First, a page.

RACHEL MARTIN, HOST:
Kids in Spain went outside for the first time in six weeks on Sunday. The government there is allowing children out for one hour a day with an adult. Reporter Lucia Benavides says many didn't follow the rules.
(SOUNDBITE OF VIDEO)
UNIDENTIFIED CHILD: (Speaking Spanish).
LUCIA BENAVIDES, BYLINE: In videos posted to Twitter, dozens of people can be seen strolling along Barcelona's boardwalk. There are children on bikes and scooters and adults chatting, some without face masks and failing to maintain a 6-foot distance. But in the town of Moia, about an hour and a half from Barcelona, 8-year-old Bruno (ph) and 4-year-old Alan Perrara (ph) ride their bikes in a completely empty street.
BENAVIDES: Their mother, Iris El Bourj, says they will finally get their pent-up energy out.
IRIS EL BOURJ: (Speaking Spanish).
BENAVIDES: But she adds one hour a day is still not much. They've been going to bed later than usual because they're just not tired at night. El Bourj says they spend most of their time in front of the TV or computer, and Alan is especially hard to entertain.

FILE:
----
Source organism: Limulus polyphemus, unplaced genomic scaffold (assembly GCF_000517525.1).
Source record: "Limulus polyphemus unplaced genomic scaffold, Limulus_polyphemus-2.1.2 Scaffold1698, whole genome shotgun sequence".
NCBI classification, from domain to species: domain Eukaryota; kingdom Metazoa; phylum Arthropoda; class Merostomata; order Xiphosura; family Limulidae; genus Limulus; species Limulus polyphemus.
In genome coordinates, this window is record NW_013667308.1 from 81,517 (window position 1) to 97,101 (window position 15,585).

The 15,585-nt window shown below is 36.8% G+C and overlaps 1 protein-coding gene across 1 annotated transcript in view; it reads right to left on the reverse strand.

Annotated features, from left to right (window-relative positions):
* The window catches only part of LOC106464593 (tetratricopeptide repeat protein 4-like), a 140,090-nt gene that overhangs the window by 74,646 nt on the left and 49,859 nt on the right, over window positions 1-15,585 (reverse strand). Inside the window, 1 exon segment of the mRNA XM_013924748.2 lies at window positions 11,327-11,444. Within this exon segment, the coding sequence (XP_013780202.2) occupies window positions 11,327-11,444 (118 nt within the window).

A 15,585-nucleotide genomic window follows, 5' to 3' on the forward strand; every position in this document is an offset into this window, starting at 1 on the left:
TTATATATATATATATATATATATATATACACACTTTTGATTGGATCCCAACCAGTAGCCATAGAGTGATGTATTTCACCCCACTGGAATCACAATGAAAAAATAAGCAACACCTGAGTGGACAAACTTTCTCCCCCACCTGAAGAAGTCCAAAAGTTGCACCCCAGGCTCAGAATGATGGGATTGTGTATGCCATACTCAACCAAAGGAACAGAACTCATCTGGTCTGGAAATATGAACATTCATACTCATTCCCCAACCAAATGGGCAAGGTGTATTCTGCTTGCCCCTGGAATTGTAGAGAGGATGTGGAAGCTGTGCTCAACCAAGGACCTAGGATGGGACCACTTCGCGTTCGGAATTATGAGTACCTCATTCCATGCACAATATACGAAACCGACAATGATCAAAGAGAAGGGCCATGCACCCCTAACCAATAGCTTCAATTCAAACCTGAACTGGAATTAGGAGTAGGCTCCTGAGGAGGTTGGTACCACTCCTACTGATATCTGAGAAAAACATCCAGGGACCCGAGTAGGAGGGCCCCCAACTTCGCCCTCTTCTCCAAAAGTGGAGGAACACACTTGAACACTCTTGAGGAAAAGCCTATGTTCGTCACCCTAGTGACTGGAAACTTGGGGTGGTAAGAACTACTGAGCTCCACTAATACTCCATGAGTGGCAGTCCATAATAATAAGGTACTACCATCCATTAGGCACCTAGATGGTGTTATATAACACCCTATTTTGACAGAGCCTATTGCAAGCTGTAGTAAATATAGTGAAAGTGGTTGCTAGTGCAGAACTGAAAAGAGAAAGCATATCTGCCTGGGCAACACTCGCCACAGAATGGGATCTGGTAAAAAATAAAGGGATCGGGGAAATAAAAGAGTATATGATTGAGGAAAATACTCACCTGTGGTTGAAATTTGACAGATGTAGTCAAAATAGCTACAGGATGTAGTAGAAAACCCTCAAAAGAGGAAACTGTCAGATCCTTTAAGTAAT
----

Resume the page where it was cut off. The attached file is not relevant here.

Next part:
EL BOURJ: (Speaking Spanish).
BENAVIDES: "You have to be constantly with him making up games," she says. Spain is one of the countries hardest hit by COVID-19 and has one of the strictest confinement measures. Since a state of emergency was declared on March 14, people have only been allowed to leave their homes to buy food, walk the dog or go to work. And up till now, children under 14 had to stay indoors. Child psychologist Barbara Zapico says the last couple of weeks have been especially hard for kids.
BARBARA ZAPICO: (Speaking Spanish).
BENAVIDES: "Children are being deprived of outdoor stimulation," she says. "And they're very inactive." Zapico says some kids are already showing symptoms of stress and anxiety. For NPR News, I'm Lucia Benavides in Moia, Spain.
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